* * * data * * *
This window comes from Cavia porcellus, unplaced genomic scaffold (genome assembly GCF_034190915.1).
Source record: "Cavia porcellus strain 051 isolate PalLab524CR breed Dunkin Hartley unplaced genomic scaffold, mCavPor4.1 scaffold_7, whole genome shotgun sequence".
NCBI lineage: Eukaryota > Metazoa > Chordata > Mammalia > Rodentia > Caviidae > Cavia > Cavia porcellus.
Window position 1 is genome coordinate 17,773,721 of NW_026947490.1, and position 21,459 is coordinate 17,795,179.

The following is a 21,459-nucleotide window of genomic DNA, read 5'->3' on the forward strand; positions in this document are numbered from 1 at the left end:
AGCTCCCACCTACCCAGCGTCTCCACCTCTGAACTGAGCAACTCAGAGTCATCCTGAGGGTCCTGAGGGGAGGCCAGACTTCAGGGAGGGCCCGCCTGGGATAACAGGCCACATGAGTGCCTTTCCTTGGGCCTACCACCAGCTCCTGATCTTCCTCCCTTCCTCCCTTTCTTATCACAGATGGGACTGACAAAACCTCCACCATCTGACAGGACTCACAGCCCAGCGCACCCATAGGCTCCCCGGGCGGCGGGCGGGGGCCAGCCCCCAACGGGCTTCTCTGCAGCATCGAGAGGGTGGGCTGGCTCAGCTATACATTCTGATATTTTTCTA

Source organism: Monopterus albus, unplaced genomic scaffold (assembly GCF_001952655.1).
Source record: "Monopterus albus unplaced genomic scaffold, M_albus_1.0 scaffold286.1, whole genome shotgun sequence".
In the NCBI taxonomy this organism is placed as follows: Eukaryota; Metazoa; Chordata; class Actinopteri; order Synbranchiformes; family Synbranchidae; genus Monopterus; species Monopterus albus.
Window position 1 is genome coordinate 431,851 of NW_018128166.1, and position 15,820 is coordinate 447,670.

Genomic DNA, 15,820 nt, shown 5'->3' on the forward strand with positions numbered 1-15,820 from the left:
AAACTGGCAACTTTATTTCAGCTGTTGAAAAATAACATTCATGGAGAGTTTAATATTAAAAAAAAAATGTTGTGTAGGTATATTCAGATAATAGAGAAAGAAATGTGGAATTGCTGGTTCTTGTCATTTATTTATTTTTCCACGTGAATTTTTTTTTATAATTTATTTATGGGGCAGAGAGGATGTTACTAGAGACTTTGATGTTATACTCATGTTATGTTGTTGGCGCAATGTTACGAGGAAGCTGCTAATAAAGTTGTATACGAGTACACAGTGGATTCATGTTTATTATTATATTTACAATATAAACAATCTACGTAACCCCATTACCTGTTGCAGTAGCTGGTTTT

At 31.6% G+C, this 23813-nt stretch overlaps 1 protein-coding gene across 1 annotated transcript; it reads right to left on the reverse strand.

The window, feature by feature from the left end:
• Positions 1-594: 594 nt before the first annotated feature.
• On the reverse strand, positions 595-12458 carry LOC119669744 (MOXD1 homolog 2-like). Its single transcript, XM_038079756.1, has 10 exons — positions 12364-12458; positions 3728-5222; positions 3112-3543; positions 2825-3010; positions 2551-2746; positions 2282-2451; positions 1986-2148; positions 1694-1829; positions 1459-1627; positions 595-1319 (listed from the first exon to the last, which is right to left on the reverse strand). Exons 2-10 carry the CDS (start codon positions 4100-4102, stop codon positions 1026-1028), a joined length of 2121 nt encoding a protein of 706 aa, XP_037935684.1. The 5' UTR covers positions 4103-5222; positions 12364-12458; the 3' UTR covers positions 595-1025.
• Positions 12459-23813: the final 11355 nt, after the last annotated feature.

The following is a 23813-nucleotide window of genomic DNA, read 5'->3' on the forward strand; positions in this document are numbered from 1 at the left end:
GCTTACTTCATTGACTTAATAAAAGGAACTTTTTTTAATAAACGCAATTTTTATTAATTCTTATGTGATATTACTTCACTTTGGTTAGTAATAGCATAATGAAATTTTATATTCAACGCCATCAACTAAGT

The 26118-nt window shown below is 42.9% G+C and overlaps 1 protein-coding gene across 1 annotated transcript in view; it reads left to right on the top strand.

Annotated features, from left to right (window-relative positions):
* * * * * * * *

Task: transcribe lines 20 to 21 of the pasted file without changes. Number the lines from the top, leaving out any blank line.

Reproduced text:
The 26118-nt window shown below is 42.9% G+C and overlaps 1 protein-coding gene across 1 annotated transcript in view; it reads left to right on the top strand.

Annotated features, from left to right (window-relative positions):